The media shared in my excitement. Headlines ranged in claims from human ancestry being thrown into ‘disarray,’ ‘sparking controversy,’ and declaring it’s time to ‘rethink human evolution.’ The actuality here, however, doesn’t really differ or deviate from expectations in the field. The hypotheses put forward by the researchers stem from the evidence that Dmanisi skull 5, a Homo Erectus skull, and the four other associated skulls, exhibit a wide range of variation. The skulls look remarkably different and are believed to be from the same species. This line of evidence lead a group of researchers to suggest the human evolutionary tree is not as bushy as it was once believed to be. While this thought is really cool, it isn’t new.

In some ways this discussion dives back into two theoretical extremes, which have a tendency to occasionally butt heads in a feud whenever a new fossil discovery is made (lets say once every year and a half or so). After the skirmish, the two theories often shake on a tentative compromise, which often leans in the direction of one more than the other. What I’m talking about are the “Out of Africa” and “Multi-regionalism” theories.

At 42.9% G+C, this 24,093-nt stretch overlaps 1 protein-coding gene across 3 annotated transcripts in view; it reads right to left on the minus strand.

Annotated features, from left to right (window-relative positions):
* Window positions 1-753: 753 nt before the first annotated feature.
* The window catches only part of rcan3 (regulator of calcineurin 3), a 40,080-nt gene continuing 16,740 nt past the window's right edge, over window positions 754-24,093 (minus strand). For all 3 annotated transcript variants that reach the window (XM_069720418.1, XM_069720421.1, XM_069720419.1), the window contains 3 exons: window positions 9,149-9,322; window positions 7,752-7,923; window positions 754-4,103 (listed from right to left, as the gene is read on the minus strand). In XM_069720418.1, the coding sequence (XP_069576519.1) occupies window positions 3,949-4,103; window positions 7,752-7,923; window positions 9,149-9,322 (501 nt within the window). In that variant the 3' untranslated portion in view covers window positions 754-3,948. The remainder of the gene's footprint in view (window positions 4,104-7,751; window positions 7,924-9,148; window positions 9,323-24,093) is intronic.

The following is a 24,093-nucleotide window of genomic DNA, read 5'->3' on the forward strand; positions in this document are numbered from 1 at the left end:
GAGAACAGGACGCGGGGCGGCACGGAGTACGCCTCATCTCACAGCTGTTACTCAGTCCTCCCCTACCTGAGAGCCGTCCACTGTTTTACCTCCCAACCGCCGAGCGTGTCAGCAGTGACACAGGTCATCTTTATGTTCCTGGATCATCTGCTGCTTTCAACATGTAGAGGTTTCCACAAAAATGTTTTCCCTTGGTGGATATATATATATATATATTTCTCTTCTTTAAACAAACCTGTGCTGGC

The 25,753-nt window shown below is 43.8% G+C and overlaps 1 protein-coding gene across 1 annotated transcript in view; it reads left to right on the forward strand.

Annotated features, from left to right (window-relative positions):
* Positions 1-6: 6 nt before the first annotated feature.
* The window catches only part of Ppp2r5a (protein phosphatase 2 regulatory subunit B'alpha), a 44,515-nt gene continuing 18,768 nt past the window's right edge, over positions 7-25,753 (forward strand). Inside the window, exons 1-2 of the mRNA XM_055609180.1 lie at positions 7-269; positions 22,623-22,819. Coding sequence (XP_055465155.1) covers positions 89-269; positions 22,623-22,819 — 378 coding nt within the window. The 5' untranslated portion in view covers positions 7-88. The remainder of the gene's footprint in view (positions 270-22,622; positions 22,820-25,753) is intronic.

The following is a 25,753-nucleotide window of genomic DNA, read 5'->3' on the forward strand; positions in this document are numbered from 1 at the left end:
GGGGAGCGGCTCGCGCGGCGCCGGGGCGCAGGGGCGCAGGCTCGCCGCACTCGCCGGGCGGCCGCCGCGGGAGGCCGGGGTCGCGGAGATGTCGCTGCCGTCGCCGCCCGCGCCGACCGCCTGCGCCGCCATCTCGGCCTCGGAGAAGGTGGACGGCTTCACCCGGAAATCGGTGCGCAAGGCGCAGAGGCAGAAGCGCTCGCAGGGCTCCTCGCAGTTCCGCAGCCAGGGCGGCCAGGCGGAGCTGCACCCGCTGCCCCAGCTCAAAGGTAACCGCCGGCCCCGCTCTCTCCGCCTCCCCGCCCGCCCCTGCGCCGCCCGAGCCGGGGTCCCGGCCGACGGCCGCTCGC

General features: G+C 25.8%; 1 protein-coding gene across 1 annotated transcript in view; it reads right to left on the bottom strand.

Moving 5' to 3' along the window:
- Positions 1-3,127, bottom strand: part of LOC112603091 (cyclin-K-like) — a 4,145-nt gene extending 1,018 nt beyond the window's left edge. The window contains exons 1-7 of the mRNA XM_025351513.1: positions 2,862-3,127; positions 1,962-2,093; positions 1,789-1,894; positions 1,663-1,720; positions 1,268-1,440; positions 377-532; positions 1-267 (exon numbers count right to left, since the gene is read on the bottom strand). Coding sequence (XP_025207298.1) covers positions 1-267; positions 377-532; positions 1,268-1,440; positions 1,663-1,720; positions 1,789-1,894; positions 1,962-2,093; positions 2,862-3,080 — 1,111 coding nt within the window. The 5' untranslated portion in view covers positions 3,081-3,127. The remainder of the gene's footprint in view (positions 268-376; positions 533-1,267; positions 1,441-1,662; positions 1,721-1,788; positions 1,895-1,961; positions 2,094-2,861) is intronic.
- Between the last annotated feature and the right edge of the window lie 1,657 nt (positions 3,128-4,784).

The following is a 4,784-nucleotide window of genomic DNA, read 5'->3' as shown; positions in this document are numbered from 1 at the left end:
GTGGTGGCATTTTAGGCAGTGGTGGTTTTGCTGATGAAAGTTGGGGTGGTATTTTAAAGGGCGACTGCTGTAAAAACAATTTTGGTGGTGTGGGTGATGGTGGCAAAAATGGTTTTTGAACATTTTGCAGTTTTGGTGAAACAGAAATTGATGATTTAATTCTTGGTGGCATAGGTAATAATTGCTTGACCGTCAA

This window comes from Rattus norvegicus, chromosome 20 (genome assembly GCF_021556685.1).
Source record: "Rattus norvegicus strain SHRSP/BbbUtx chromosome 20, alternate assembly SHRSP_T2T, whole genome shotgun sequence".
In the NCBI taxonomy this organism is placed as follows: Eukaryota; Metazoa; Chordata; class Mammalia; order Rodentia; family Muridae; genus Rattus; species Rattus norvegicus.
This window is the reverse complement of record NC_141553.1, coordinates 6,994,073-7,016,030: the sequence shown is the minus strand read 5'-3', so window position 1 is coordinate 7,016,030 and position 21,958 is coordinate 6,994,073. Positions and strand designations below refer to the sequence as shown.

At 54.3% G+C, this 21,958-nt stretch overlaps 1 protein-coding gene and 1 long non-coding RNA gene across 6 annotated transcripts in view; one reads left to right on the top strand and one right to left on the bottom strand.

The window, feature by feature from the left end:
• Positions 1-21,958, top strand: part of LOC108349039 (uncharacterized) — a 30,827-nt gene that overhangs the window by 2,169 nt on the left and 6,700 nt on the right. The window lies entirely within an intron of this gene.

In a nutshell the former says, I think modern humans all came out of Africa around the same time and populated the world looking for tasty snacks and adventure. The other theory thinks people kind of did there own thing in isolation everywhere, sharing a common ancestor with something. Then they got board and left home for adventure and new tasty snacks. These two ideas are hypotheses. This means they need to be tested, holes need to be poked in them, and new compelling ideas need to emerge victorious from the ashes and continue the cycle.

There is a small problem in this. Really big discoveries don’t happen very often. In fact, in the field of paleoanthropology, just about every discovery is a big discovery. If one were ambitious enough to pile every bone of a possible modern human ancestor into a football stadium, there would be plenty of left over seats and that game would probably be blacked out. On the other hand, one could certainly take fantastic photos of these specimens and make a really nice coffee table book.

At its root, the problem is that we don’t have enough comparative fossil data to work from. What we do have may not even be representative. Bones do not preserve well if unattended. Making matters worse, many of our early ancestors were not the predators but scavengers that doubled as prey. To be preserved, you need a lot of luck to die in a place with the perfect conditions while being fortunate enough that nothing scavenges you. This means places like caves, riverbeds with silty sediments, or a healthy coding of volcanic ash are among the best for preservation. Typically, this doesn’t happen very often. As a result, we tend to look for fossils in places where the conditions were right in the past, and where the conditions are right today. This means caves, rift valleys (areas where the earth has opened up and placed fossils on the surface for us), and where political environments are safe and accommodating.